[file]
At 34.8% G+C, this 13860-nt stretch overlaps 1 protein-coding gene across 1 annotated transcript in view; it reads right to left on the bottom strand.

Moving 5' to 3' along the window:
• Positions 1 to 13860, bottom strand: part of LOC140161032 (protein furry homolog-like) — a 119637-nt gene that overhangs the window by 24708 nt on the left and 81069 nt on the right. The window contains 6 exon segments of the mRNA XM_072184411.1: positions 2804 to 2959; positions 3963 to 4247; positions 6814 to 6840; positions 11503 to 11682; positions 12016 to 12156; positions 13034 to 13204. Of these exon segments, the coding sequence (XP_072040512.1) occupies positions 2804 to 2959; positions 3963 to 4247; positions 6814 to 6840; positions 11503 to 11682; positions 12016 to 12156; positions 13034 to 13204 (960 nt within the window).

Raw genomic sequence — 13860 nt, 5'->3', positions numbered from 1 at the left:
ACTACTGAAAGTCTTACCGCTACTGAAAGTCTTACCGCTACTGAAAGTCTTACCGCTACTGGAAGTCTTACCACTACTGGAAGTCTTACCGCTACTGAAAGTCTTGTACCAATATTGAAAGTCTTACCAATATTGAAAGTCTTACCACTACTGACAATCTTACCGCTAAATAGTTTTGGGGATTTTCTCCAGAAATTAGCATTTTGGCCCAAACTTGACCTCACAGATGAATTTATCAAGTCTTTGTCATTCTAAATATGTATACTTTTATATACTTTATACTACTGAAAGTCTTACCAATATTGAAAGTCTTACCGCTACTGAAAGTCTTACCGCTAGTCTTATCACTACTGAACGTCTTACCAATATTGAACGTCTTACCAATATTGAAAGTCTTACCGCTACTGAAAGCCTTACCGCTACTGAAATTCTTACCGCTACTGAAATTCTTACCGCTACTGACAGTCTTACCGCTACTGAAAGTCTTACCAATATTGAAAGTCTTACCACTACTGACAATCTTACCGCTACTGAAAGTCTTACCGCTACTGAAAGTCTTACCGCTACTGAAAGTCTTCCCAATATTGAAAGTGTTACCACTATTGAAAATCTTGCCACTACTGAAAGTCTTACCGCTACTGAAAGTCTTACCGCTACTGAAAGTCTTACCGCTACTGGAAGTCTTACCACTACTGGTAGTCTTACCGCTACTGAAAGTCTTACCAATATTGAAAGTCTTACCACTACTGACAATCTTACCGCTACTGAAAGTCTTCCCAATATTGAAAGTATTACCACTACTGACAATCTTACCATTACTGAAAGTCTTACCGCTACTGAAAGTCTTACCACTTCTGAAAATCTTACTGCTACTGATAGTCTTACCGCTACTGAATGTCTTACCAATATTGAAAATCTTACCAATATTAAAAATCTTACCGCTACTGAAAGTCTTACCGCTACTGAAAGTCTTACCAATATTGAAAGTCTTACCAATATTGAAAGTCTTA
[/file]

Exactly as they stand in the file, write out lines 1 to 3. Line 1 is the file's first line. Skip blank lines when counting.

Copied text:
At 34.8% G+C, this 13860-nt stretch overlaps 1 protein-coding gene across 1 annotated transcript in view; it reads right to left on the bottom strand.

Moving 5' to 3' along the window:
• Positions 1 to 13860, bottom strand: part of LOC140161032 (protein furry homolog-like) — a 119637-nt gene that overhangs the window by 24708 nt on the left and 81069 nt on the right. The window contains 6 exon segments of the mRNA XM_072184411.1: positions 2804 to 2959; positions 3963 to 4247; positions 6814 to 6840; positions 11503 to 11682; positions 12016 to 12156; positions 13034 to 13204. Of these exon segments, the coding sequence (XP_072040512.1) occupies positions 2804 to 2959; positions 3963 to 4247; positions 6814 to 6840; positions 11503 to 11682; positions 12016 to 12156; positions 13034 to 13204 (960 nt within the window).